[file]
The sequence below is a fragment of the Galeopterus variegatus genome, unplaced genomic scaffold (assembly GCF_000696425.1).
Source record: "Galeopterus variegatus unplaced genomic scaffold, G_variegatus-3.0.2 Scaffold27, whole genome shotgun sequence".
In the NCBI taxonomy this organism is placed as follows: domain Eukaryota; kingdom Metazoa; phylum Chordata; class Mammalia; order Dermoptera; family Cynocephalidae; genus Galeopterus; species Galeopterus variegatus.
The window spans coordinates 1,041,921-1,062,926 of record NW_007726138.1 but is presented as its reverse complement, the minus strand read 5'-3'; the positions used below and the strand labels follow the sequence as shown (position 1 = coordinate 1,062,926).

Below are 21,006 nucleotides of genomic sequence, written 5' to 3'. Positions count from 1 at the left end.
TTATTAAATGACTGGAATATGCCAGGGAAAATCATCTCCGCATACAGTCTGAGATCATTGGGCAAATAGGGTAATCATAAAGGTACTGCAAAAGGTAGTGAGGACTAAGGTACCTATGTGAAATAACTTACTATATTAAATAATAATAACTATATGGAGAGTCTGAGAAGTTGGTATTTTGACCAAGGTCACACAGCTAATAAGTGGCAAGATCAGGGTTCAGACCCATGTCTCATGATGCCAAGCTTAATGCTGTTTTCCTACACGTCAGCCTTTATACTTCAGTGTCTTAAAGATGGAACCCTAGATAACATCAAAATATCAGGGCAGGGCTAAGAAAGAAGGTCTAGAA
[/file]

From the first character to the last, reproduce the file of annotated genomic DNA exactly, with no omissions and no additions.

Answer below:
The sequence below is a fragment of the Galeopterus variegatus genome, unplaced genomic scaffold (assembly GCF_000696425.1).
Source record: "Galeopterus variegatus unplaced genomic scaffold, G_variegatus-3.0.2 Scaffold27, whole genome shotgun sequence".
In the NCBI taxonomy this organism is placed as follows: domain Eukaryota; kingdom Metazoa; phylum Chordata; class Mammalia; order Dermoptera; family Cynocephalidae; genus Galeopterus; species Galeopterus variegatus.
The window spans coordinates 1,041,921-1,062,926 of record NW_007726138.1 but is presented as its reverse complement, the minus strand read 5'-3'; the positions used below and the strand labels follow the sequence as shown (position 1 = coordinate 1,062,926).

Below are 21,006 nucleotides of genomic sequence, written 5' to 3'. Positions count from 1 at the left end.
TTATTAAATGACTGGAATATGCCAGGGAAAATCATCTCCGCATACAGTCTGAGATCATTGGGCAAATAGGGTAATCATAAAGGTACTGCAAAAGGTAGTGAGGACTAAGGTACCTATGTGAAATAACTTACTATATTAAATAATAATAACTATATGGAGAGTCTGAGAAGTTGGTATTTTGACCAAGGTCACACAGCTAATAAGTGGCAAGATCAGGGTTCAGACCCATGTCTCATGATGCCAAGCTTAATGCTGTTTTCCTACACGTCAGCCTTTATACTTCAGTGTCTTAAAGATGGAACCCTAGATAACATCAAAATATCAGGGCAGGGCTAAGAAAGAAGGTCTAGAA